In most professional forms of drag racing, the first one across the finish line wins. However, in bracket racing, that isn't always how it works out.
Most categories contains a wide range of E.T.'s, you are handicapped based on a time that you .predict. you will run. This is called your "dial in". The person who runs closest to their dial-in without going faster wins the race. If you go faster than your dial-in, you "break out" and automatically lose the race.
For example, if your Nissan Pulsar runs a consistent 15.10 and the Commodore you are racing dials in at 12.70, you would get a 2.40 second head start. If you both got to the finish line at exactly your dial-in, the race is a tie. In practice, this never happens due to differences in reaction times and vehicle performance.
The staging lights also measure how long it takes you to leave your staged position. This is called your reaction time. In .heads up. racing, it isn't a big deal, but in bracket racing it is very important. You must be consistent in your launch (via reaction time) and your car must be consistent in the quarter mile (via dial-in). Your reaction time is usually expressed as a number indicating how long you leave after the last amber light comes on. A perfect time would be .400, which is exactly when the green light comes on. If you get under .400, you "red light" and lose the race. If you take longer than .400, you will take longer to get to the finish line, which can cost you the race.
There are also different ways to "stage" in bracket racing. All strips use the standard "Stage" and "PreStage" lights on top of the "christmas tree" lights. These lights are tied to two light beams that go across the track, one immediately after the other. When your wheel breaks the first beam, you are "pre-staged". This lets you know that you are getting close to the starting line. As soon as you inch forward to the second beam, you light the "stage" lights. As soon as both lights are lit on both sides of the track, the starter will begin the race.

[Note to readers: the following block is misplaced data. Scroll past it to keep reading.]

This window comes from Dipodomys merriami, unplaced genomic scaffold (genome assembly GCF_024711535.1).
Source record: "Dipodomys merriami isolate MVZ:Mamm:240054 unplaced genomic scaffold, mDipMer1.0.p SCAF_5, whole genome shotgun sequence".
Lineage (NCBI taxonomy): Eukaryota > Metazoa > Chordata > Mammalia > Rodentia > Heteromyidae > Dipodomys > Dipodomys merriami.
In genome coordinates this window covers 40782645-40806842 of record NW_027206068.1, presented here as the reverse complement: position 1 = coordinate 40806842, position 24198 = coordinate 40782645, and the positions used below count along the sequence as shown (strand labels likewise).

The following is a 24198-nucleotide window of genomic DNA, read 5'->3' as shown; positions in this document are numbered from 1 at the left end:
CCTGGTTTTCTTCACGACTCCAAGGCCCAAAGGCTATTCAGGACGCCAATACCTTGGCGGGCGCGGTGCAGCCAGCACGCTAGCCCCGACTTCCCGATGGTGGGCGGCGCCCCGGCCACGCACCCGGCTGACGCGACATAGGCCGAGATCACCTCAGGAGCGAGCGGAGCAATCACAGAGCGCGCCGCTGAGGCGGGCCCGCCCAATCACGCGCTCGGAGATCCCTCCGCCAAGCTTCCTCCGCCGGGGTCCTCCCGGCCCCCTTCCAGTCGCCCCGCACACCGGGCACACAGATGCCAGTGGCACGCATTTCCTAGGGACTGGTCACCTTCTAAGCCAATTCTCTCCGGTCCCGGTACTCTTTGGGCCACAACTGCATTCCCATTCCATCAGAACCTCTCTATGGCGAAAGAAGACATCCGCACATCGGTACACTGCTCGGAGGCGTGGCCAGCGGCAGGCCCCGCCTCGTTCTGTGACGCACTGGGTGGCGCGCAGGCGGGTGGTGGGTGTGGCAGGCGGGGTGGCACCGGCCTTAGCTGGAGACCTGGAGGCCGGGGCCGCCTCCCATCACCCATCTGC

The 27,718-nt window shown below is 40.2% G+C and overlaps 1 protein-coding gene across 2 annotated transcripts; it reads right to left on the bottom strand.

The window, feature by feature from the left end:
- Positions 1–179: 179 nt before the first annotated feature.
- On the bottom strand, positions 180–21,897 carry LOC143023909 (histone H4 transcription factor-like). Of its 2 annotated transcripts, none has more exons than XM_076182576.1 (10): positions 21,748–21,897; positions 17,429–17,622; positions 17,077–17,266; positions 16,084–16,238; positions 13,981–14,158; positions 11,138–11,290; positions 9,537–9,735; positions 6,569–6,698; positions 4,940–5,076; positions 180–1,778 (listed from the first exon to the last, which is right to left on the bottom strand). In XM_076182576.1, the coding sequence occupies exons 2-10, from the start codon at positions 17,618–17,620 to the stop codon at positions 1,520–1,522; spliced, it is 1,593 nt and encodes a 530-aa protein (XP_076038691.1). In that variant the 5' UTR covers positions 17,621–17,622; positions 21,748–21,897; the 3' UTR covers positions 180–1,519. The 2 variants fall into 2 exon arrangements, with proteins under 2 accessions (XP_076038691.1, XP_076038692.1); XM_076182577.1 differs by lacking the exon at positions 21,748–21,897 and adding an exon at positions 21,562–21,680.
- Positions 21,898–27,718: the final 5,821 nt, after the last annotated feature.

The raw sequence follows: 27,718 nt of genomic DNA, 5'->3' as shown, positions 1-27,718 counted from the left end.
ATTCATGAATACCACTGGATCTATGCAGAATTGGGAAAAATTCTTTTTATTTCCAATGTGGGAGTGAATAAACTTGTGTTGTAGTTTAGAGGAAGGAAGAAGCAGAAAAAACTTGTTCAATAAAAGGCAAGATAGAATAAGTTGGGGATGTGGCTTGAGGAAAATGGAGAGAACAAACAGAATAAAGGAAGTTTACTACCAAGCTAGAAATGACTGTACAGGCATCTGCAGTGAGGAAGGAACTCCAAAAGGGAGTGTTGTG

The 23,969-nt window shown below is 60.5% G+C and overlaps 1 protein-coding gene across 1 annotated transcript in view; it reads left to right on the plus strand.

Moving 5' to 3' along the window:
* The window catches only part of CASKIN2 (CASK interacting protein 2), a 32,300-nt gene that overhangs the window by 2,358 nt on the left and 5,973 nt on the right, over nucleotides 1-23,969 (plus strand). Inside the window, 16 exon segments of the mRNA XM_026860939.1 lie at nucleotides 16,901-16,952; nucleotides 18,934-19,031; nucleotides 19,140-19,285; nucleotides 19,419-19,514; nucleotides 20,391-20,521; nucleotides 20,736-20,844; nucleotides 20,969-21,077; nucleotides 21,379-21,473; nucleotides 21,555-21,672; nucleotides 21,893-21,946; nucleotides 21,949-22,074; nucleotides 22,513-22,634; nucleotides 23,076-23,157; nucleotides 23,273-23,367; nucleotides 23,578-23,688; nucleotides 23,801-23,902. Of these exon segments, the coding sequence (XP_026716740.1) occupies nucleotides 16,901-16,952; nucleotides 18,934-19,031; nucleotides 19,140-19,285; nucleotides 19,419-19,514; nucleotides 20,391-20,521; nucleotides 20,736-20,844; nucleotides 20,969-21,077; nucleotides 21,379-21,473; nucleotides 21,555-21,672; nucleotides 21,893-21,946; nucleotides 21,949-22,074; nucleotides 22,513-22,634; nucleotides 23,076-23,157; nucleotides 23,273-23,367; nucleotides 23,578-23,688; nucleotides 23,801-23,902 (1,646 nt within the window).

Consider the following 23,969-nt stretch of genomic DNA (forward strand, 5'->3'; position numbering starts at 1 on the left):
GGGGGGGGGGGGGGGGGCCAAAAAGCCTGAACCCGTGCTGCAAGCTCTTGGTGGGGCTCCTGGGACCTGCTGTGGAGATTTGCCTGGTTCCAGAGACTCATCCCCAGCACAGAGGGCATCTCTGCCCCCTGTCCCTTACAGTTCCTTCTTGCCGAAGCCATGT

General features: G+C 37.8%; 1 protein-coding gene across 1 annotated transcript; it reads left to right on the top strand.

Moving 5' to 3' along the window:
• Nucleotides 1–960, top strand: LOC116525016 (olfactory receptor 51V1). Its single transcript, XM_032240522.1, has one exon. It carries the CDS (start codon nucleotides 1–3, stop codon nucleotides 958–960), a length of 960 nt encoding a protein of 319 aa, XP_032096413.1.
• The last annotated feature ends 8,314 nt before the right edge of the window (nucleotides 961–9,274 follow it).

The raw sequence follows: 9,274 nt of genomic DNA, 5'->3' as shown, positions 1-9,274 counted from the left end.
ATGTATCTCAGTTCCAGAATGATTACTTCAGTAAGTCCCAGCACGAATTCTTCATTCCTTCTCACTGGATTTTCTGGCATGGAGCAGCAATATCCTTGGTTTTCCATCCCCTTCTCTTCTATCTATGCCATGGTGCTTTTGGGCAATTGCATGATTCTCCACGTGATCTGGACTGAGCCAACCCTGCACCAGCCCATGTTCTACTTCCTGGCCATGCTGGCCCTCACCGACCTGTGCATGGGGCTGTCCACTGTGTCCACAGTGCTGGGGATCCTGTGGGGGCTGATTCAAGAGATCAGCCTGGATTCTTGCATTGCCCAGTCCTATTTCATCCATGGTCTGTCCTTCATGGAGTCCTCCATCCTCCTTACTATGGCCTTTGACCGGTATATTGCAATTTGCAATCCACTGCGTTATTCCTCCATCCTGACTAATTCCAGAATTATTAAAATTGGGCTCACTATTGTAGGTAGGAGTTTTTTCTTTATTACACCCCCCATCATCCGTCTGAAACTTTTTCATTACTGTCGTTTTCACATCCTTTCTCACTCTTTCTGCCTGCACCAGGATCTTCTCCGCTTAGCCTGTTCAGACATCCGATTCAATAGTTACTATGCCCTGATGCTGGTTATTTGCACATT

The key to winning the race is a low reaction time and a consistent performance by your car. If you run faster than your dial-in, you automatically lose, so if you feel you are running too fast, you might want to slow down just as you are approaching the finish line so that you don't go over your dial-in.
Eliminate variables between runs. Keep your car in the same configuration, do you burnout and stage the same way, shift at the same points, and do everything else as consistently as possible to win a bracket race. Compensate for changing track conditions using your dial-in (you can change it after each race). Also remember that slower cars are often more consistent, so you don't need to try to wring every last HP out of your car to win a bracket race. Have fun and remember, the first over the line doesn't always win in .dial in. racing!